Dates and Venue January 29 – March 12, 2017, 7.30pm, Extra 2pm shows on Sat (2pm matineeon Sundays – no evening show) | Under the White Big Top at Olympic Village

Director & Choreography Wayne Fowkes Set Design Guillaume Lord Costume Design Michele Hamel & Goerges Levesque Lighting Design Alain Lortie

Reviewer John Jane

For several centuries humans and horses have shared a special relationship. It’s a phenomenon not lost on Cavalia’s creator and artistic director Normand Latourelle who knows something about large scale productions. Odysseo has a heroic theme that includes equestrian, acrobatic and musical elements. Latourelle has described the spectacle as “an epic journey across shifting terrain shared by horse and rider in a partnership.”

If that sounds like a noble motif, well, Cavalia has gone all out to make Odysseo a success. There are around sixty horses representing about a dozen different breeds, nearly fifty human artists drawn together from United States, Canada, Brazil, France, Belgium, Russia, Spain and even Guinea.

The show’s visuals are provided through an innovative curved screen that wraps around the rear performance arena like an amphitheatre. The high-definition video projections offer the audience the sensation of being in such exotic locations as: Eurasian Steppes, Arizona Badlands and the African Savannah while seated in a climate controlled tent.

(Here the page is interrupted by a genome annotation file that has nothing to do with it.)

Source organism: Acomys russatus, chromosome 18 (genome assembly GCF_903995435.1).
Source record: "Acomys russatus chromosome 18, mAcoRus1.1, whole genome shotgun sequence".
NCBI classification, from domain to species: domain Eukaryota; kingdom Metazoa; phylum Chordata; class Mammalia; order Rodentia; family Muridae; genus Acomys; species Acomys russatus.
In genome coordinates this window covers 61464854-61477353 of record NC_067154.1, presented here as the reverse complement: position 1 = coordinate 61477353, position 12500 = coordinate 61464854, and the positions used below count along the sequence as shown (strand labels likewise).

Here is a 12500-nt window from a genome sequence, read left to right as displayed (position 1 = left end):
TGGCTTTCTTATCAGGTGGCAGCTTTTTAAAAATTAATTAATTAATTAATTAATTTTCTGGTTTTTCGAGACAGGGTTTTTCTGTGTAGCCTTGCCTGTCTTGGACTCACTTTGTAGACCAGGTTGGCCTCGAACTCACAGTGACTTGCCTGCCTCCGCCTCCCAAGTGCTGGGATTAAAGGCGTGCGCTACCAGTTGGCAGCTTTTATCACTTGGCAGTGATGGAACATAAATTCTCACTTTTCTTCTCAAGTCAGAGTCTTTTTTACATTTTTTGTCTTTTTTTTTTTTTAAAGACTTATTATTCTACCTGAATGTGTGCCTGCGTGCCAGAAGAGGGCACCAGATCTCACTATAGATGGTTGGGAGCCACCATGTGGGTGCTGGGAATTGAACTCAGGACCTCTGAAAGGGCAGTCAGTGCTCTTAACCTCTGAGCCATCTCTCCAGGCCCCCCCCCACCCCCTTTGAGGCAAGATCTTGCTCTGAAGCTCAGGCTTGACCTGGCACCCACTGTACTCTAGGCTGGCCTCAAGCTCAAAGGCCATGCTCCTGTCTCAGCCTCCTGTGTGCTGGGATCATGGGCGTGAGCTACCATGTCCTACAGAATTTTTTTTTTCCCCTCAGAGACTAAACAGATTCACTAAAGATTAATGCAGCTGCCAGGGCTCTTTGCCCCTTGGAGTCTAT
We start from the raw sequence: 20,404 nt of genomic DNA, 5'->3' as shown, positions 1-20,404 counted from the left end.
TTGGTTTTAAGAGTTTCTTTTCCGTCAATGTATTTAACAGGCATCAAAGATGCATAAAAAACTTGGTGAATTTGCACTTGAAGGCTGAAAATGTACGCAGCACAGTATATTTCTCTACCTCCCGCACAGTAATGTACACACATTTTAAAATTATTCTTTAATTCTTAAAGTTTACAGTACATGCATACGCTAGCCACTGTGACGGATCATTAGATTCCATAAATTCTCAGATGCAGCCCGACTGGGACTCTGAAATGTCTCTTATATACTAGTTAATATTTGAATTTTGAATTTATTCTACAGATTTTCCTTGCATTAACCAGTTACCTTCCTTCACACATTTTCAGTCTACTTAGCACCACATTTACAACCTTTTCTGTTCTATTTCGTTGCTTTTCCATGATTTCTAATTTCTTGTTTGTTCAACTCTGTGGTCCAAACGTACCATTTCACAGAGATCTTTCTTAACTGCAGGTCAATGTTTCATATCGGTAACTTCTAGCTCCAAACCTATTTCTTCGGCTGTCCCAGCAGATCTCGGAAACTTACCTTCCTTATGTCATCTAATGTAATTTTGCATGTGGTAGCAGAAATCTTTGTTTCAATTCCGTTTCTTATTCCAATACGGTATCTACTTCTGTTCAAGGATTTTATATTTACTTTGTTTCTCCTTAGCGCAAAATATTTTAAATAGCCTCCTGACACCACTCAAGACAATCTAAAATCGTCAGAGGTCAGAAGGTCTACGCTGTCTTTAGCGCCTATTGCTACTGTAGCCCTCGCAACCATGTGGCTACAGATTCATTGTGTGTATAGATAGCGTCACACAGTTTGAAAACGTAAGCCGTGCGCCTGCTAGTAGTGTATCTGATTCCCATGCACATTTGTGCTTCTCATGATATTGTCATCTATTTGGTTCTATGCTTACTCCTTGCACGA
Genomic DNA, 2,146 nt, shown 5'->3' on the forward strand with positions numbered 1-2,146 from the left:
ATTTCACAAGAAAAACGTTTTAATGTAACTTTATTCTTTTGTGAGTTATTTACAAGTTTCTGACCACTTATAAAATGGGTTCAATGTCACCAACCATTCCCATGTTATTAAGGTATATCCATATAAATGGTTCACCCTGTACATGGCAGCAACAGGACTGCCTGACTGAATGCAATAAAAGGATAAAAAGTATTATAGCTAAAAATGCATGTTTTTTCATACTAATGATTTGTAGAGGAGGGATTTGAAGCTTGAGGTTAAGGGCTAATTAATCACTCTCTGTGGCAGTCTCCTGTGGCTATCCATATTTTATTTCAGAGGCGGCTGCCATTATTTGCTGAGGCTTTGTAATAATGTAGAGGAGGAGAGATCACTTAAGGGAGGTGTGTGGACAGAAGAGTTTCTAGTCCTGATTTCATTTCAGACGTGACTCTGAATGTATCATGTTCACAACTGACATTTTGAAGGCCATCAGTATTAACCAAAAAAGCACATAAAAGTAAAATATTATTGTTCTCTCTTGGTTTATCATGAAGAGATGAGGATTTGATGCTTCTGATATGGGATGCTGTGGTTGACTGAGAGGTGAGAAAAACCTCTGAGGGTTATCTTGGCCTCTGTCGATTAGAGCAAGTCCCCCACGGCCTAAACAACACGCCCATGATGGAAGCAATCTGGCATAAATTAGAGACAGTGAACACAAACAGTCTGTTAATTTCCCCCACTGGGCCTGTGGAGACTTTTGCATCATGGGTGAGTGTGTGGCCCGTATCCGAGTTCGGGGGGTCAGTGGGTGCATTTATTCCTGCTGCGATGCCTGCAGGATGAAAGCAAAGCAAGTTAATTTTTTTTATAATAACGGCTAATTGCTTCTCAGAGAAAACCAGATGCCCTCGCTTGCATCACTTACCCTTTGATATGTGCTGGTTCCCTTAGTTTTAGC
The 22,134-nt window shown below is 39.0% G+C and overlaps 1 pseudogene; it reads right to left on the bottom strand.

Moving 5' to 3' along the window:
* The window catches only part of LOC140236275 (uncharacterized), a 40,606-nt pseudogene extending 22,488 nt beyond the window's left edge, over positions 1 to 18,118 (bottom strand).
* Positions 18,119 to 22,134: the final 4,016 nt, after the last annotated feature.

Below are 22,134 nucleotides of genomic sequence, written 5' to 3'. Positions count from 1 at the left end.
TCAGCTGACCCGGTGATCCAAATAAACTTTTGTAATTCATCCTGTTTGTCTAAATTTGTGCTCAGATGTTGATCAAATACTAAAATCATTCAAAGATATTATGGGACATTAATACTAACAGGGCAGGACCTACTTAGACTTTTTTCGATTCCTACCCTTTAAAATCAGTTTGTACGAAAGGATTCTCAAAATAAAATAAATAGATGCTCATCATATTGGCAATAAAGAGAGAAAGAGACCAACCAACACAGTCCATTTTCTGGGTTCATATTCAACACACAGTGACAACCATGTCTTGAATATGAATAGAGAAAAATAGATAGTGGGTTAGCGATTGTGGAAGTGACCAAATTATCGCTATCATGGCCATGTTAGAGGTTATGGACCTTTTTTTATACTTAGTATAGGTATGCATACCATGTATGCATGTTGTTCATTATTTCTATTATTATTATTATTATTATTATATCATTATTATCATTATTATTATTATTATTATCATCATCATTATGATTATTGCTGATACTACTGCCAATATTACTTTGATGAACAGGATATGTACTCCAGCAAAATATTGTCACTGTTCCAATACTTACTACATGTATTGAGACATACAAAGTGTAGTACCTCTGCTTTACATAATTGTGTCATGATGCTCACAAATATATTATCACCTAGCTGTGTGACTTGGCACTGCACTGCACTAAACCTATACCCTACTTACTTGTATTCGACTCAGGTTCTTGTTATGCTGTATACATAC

The show begins ethereally with horses allowed to freely meander out of a forest background onto the open “stage” (Cavilia prefers to call the performance area a stage, even though its surface is sand and is separated from the audience with a small parapet wall). The pace of the show turns up a notch with the introduction of riders in the form of six young women in white gowns, each of them standing astride on the back of a pair of horses ridden at a canter.

My personal favourite ‘episode’ in the show is described as Liberté where the horses work without bridle or reins, yet respond appropriately to the commands of Elise Verdoncq, a female trainer who communicates to the horses in nothing much louder than a (French) whisper. The horses appear to show no signs of skittishness.

One of the most engaging segments is one that gives both horses and riders a break. Appel d’Afique (The Call of Africa) is a percussion laden, African influenced musical interlude that involves two set of siblings: Alseny & Idrissa Bangoura and Mohamed & Younoussa Sylla. They even managed to get the crowd chanting O Walu guere moufan! (No more war on Earth).

All the dazzling visual effects, super-human acts and even the enchanting voice of Valentina Spreca didn’t distract the audience from the “real stars.” The bond of understanding between horse and rider has to be absolute.

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Website to activate promo code: cavalia.com/live

© 2017 John Jane